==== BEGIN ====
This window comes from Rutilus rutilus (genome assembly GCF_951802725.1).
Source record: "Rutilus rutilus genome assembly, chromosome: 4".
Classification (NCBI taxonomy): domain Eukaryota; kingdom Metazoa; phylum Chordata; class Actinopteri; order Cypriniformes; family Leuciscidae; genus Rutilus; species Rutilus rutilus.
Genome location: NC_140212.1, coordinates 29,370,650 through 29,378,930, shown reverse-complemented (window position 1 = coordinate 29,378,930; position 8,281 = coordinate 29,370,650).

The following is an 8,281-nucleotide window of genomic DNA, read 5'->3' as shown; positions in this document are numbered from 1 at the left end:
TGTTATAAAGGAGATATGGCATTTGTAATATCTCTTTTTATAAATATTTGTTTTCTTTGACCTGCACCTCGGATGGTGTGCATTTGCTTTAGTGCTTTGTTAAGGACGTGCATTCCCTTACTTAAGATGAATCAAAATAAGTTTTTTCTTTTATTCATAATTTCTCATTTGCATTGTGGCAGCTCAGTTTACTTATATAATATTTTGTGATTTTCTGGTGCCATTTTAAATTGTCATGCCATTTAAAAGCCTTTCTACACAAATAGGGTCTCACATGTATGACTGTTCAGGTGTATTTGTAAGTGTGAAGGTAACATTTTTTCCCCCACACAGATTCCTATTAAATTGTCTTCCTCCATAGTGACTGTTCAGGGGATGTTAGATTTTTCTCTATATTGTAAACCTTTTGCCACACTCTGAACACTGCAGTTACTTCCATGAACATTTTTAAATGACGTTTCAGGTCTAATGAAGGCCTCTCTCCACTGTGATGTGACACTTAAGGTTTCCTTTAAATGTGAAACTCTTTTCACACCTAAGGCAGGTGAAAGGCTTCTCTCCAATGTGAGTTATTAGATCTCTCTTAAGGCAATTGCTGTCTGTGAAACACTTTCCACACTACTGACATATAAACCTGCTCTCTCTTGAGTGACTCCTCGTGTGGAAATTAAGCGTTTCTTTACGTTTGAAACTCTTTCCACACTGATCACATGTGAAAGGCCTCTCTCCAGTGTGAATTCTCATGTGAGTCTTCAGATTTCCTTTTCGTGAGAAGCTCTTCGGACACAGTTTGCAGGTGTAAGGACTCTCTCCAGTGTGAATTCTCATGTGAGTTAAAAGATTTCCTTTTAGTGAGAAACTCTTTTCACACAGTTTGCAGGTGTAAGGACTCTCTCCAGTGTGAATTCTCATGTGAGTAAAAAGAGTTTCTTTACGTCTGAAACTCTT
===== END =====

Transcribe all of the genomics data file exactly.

This window comes from Rutilus rutilus (genome assembly GCF_951802725.1).
Source record: "Rutilus rutilus genome assembly, chromosome: 4".
Classification (NCBI taxonomy): domain Eukaryota; kingdom Metazoa; phylum Chordata; class Actinopteri; order Cypriniformes; family Leuciscidae; genus Rutilus; species Rutilus rutilus.
Genome location: NC_140212.1, coordinates 29,370,650 through 29,378,930, shown reverse-complemented (window position 1 = coordinate 29,378,930; position 8,281 = coordinate 29,370,650).

The following is an 8,281-nucleotide window of genomic DNA, read 5'->3' as shown; positions in this document are numbered from 1 at the left end:
TGTTATAAAGGAGATATGGCATTTGTAATATCTCTTTTTATAAATATTTGTTTTCTTTGACCTGCACCTCGGATGGTGTGCATTTGCTTTAGTGCTTTGTTAAGGACGTGCATTCCCTTACTTAAGATGAATCAAAATAAGTTTTTTCTTTTATTCATAATTTCTCATTTGCATTGTGGCAGCTCAGTTTACTTATATAATATTTTGTGATTTTCTGGTGCCATTTTAAATTGTCATGCCATTTAAAAGCCTTTCTACACAAATAGGGTCTCACATGTATGACTGTTCAGGTGTATTTGTAAGTGTGAAGGTAACATTTTTTCCCCCACACAGATTCCTATTAAATTGTCTTCCTCCATAGTGACTGTTCAGGGGATGTTAGATTTTTCTCTATATTGTAAACCTTTTGCCACACTCTGAACACTGCAGTTACTTCCATGAACATTTTTAAATGACGTTTCAGGTCTAATGAAGGCCTCTCTCCACTGTGATGTGACACTTAAGGTTTCCTTTAAATGTGAAACTCTTTTCACACCTAAGGCAGGTGAAAGGCTTCTCTCCAATGTGAGTTATTAGATCTCTCTTAAGGCAATTGCTGTCTGTGAAACACTTTCCACACTACTGACATATAAACCTGCTCTCTCTTGAGTGACTCCTCGTGTGGAAATTAAGCGTTTCTTTACGTTTGAAACTCTTTCCACACTGATCACATGTGAAAGGCCTCTCTCCAGTGTGAATTCTCATGTGAGTCTTCAGATTTCCTTTTCGTGAGAAGCTCTTCGGACACAGTTTGCAGGTGTAAGGACTCTCTCCAGTGTGAATTCTCATGTGAGTTAAAAGATTTCCTTTTAGTGAGAAACTCTTTTCACACAGTTTGCAGGTGTAAGGACTCTCTCCAGTGTGAATTCTCATGTGAGTAAAAAGAGTTTCTTTACGTCTGAAACTCTT